What does intelligence in the enterprise imply? If we think of this from an operations perspective the most important characteristics of the intelligent enterprise are being precise, accurate and responsive. Precise describes the enterprise’s ability to act very deliberately to attain its goals. Accurate suggests the enterprise’s ability to hit its operational targets while responsive translates into being nimble and highly reactive to opportunities and problem solving. All these positive characteristics can be thought of as the enterprise’s operational effectiveness that requires good planning and execution to reach the highest levels.
Improving operational effectiveness requires an information infrastructure that supports precise, accurate and responsive actions. On top of that infrastructure sets processes that drive the planning and execution systems from the back office to customer facing systems. Perhaps one of the most critical upstream variables that can help optimize more downstream results is demand forecast accuracy.
Unfortunately demand planning and forecasting are areas of the enterprise that are many times overlooked relative to their importance. The fact is that most enterprises with very clearly defined targets can over time bring their operational execution performance to its highest (most efficient) level. The problem is providing the clear, accurate and timely practical targets for the operational side of the enterprise.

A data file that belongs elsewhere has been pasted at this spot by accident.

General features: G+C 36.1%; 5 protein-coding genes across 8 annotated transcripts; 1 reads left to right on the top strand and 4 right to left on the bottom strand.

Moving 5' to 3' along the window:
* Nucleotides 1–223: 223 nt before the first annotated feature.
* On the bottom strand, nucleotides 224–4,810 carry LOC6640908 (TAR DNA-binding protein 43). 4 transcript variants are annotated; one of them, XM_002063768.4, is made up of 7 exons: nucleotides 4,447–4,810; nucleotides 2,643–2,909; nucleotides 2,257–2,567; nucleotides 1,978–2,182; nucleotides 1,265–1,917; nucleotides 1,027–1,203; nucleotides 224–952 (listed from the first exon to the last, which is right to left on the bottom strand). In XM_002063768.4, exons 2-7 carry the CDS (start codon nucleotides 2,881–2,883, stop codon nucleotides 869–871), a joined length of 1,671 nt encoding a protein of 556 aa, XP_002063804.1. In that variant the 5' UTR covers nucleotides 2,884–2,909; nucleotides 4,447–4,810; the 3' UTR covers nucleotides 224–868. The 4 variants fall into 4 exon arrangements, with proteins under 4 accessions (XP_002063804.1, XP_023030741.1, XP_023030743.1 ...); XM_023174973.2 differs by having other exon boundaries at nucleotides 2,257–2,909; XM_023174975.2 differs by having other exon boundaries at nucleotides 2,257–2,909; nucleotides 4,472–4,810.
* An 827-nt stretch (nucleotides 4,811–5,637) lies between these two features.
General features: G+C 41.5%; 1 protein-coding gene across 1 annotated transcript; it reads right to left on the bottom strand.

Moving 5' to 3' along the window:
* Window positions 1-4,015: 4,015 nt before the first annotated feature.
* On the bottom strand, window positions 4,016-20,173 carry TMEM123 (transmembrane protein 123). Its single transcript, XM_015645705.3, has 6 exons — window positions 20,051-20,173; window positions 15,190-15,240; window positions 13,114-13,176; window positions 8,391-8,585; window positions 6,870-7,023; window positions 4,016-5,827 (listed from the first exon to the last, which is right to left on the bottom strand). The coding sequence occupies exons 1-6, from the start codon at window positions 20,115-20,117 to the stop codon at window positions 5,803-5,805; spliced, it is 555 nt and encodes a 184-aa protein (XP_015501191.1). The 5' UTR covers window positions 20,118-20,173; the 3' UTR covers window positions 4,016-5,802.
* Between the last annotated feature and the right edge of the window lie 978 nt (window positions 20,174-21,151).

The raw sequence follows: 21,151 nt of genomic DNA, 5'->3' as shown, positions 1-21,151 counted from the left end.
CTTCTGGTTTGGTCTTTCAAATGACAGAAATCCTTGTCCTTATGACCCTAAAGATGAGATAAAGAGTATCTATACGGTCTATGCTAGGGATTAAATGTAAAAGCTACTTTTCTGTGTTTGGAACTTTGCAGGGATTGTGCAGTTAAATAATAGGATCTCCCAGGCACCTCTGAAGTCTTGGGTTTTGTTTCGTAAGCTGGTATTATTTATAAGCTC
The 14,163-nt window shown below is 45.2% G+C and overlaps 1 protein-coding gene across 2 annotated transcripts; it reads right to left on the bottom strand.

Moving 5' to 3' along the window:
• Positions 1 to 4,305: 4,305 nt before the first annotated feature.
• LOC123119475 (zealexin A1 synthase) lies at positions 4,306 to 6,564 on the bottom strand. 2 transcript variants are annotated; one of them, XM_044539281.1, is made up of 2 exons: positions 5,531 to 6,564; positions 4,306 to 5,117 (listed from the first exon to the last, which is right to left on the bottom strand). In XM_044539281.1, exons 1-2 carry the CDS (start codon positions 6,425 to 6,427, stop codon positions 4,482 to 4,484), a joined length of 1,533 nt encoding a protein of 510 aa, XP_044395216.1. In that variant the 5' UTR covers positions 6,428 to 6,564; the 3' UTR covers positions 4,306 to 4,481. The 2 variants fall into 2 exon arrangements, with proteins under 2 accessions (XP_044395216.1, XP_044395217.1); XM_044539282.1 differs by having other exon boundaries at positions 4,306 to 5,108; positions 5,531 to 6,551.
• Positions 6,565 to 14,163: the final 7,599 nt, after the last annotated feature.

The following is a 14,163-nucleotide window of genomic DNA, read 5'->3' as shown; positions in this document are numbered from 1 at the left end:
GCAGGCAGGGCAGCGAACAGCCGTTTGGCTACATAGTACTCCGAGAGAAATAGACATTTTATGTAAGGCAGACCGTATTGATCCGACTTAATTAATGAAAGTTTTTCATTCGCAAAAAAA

At the very core of this targeting challenge lies the Sales and Operations Planning (S&OP) process that strives to create a consensus-built demand plan with contributors from each part of the business. Operations provides the technical forecasting expertise with an eye towards historical performance along with the rough perspective of the supply plan. Sales and Marketing provides the outside view of both current and future conditions across markets and customers. Management and Finance adds the important business plan view from a top-down perspective that can alter goals and, ultimately, operational plans.
If the intelligent enterprise needs to be precise, accurate and responsive to drive its operational effectiveness to the highest levels and one of the most important variables is demand forecast accuracy, then what does it take to improve the demand planning process and thus the forecast accuracy? The answer lies in:
- Harnessing the right DATA
- What type of data is required, how much is needed and when to use each type of data are key questions. In the real world filled with anomalies and complexities the challenge is how to find the “signal in all the noise” and resolve the data granularity challenge without smothering the overall process.
- Deploying the right information TOOLS
- Balancing art with science using a persistent robust platform that is the “system of record” for supporting and automating the technical forecasting element of the process can be challenging. Adding a collaborative tool to the mix serves to greatly increase the effectiveness of the demand planning process.
- Creating the right PROCESSES
- Important control items include the right measurement systems and structured process flow to drive continuous improvement. Balancing the planning requirements against the collaborator’s own business processes can be very difficult and a source of many project failures.
Business system designers striving to add intelligence to the enterprise are faced with a range of challenges and decisions; but at the very core is the right data, the right tools and the right processes. In future articles we will drill deeper into the details of creating a good demand planning process using the right tools, data and processes.
Categorised in: Intelligent Analytics
This post was written by John Hughes